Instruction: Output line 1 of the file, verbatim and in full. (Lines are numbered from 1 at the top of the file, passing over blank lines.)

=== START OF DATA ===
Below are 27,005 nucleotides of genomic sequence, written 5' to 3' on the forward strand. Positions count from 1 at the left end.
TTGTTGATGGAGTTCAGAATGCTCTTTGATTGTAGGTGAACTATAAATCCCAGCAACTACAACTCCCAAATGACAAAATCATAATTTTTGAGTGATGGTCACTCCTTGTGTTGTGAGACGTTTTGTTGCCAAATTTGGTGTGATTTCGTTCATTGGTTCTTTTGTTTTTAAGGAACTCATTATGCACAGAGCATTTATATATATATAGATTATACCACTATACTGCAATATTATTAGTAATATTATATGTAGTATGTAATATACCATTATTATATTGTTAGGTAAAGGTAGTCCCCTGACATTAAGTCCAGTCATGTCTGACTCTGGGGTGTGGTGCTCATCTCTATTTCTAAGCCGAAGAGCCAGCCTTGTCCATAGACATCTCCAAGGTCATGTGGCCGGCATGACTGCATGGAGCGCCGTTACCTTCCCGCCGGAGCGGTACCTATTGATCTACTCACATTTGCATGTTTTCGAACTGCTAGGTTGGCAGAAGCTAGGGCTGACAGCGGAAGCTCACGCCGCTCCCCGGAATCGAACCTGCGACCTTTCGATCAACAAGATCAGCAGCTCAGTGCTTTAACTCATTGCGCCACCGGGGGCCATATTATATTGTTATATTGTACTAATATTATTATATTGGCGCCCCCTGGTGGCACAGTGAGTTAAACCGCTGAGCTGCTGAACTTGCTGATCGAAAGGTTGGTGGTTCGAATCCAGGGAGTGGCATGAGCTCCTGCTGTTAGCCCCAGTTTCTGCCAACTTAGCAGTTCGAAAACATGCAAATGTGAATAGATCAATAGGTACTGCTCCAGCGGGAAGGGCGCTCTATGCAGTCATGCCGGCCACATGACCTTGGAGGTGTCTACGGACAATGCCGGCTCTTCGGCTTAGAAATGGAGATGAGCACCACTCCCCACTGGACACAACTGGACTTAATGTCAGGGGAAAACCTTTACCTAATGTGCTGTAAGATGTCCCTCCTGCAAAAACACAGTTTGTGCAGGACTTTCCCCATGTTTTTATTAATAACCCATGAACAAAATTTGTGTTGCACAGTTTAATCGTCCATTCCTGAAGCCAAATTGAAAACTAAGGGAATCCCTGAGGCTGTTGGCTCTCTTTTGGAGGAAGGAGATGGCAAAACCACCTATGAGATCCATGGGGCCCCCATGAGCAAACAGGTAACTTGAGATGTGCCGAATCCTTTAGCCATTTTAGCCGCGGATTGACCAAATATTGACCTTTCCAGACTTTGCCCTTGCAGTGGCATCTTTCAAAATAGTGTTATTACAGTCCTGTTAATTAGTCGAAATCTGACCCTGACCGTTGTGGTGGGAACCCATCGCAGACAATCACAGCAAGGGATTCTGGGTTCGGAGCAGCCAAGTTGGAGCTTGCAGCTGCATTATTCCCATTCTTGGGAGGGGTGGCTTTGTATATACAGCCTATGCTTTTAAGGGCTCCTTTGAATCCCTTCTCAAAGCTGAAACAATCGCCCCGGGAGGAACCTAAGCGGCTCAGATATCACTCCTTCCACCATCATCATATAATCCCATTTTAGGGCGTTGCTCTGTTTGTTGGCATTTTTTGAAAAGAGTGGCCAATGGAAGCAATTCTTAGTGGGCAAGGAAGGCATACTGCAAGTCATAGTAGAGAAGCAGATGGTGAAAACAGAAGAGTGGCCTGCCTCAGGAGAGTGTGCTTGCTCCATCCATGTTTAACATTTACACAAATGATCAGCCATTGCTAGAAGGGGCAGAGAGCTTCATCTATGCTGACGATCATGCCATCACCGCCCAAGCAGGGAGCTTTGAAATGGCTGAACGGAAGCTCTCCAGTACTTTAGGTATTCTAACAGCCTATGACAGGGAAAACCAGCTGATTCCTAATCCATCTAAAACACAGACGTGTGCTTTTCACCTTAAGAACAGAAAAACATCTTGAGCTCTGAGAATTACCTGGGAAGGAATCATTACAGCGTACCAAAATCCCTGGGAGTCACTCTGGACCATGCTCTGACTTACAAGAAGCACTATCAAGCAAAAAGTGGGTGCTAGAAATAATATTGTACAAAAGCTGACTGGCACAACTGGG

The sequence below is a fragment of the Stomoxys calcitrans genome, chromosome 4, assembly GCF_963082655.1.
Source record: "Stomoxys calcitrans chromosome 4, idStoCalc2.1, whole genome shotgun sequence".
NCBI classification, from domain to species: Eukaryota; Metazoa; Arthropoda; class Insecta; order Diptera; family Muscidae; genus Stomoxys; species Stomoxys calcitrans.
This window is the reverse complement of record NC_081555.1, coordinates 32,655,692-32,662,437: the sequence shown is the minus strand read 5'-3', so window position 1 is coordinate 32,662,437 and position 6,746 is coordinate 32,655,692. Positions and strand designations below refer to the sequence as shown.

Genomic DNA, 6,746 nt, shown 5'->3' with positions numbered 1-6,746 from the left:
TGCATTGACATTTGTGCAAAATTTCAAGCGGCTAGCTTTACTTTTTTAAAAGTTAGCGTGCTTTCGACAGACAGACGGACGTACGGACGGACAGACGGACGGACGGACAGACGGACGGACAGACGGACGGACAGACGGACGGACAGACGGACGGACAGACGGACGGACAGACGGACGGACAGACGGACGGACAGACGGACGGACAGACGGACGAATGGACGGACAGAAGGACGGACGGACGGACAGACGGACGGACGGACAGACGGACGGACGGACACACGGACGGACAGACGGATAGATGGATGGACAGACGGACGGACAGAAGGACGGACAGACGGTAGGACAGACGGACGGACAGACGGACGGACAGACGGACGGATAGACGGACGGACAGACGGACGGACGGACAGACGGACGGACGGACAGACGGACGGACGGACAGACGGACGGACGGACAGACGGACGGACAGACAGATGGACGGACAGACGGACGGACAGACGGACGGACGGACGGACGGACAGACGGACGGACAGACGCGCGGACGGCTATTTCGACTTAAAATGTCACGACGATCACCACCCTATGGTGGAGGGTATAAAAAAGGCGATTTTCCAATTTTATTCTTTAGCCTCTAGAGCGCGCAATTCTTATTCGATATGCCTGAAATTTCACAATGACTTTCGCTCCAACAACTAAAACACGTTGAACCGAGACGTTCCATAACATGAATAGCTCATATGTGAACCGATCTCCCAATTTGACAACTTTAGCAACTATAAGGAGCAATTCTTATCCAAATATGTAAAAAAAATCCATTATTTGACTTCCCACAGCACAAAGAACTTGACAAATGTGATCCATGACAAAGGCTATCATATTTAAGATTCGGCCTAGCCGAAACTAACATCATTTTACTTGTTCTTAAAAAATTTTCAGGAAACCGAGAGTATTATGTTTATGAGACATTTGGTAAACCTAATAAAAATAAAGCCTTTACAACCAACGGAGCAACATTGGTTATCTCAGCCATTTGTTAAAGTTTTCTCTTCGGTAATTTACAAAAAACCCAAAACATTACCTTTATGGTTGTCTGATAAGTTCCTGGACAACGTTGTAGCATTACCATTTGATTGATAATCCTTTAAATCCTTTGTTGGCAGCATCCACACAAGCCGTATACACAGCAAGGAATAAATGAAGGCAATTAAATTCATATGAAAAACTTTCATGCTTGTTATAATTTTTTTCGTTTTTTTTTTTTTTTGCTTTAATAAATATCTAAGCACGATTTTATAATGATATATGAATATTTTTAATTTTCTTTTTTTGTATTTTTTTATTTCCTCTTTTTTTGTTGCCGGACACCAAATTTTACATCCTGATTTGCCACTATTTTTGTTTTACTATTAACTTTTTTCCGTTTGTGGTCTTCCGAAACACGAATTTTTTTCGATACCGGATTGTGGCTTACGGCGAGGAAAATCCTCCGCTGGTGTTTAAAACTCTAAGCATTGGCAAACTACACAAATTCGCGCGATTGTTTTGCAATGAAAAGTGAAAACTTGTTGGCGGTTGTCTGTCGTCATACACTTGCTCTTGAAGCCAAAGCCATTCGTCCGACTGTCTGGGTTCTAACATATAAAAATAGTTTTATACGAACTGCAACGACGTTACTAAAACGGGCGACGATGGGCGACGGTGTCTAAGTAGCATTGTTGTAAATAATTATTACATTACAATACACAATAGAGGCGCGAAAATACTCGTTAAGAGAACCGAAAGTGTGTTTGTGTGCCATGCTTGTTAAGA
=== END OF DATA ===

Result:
Below are 27,005 nucleotides of genomic sequence, written 5' to 3' on the forward strand. Positions count from 1 at the left end.